A key question is how carsharing will impact car rental and how car rental will impact carsharing. We believe that the answer is both and that some of the implications and trends might include the following in the shorter and longer term. It is likely the car rental industry will continue to enhance customer convenience through increased automation, unattended services, and virtual storefronts.
- Continued blurring between clear definitions of “carsharing” and “car rental,” as the latter continues to provide hourly rental services and in some instances “unattended car rental services,” sometimes with and without insurance and gas.
- Implementation of pre-qualified or pre-approved car rental users and the implementation of virtual storefronts. This would likely include greater deployment of “unattended access” in the rental industry to enhance customer convenience and increase profit margins by reducing or eliminating the expenses associated with maintaining personnel at storefronts or airport locations. “Virtual agents,” self-service kiosks, and unattended access have already been piloted and deployed by a number of rental car companies in select locations including the Avis Budget Group, Enterprise Holdings, and Hertz, for instance.
- Increased access. By eliminating “attended access,” car rentals can provide enhanced services (longer hours, increased locations, etc.) without having to provide personnel with their vehicles. Additionally, there might be an increase in the number of rental locations, since new locations not previously profitable could now forgo associated storefront expenses.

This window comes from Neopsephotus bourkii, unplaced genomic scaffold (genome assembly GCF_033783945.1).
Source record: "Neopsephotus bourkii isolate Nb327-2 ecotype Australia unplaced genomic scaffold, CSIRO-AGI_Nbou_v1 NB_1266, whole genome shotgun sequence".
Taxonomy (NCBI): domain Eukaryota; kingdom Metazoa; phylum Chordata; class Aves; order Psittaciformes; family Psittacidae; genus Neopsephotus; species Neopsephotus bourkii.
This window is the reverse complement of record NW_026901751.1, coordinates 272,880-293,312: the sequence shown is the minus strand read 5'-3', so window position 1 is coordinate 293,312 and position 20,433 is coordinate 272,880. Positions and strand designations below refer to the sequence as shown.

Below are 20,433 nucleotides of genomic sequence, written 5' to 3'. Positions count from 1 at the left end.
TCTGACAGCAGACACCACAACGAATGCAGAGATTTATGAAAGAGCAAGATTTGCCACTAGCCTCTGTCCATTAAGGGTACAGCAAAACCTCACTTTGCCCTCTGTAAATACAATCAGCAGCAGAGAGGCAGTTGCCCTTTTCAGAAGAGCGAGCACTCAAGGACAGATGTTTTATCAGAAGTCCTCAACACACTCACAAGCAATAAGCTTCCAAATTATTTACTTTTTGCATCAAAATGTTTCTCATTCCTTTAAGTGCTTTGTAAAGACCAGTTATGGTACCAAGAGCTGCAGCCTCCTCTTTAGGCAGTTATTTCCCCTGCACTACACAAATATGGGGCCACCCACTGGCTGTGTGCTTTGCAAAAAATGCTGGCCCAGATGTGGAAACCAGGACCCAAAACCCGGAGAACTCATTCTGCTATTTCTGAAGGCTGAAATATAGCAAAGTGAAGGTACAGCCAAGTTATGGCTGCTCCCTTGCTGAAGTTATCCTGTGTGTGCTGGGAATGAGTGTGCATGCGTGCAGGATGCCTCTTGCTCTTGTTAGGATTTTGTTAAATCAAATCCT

- Uniform age for insurance of carsharing and rental cars. Generally, the standard age for carsharing use in the United States is 21 with special provisions for drivers between 18 and 20. In Canada, the typical age for carsharing is 25. At present, there are different policies for renting vehicles, if you are under 25 years of age. This can be a concern among the college/university demographic market. One thing that might happen in the future is a reduction in the minimum age for rental car use, along with the possible application of additional insurance costs for carsharing drivers under the age of 25 to account for increased risk. This could come in the form of a monthly fee or even in a slightly higher hourly or mileage rate for use.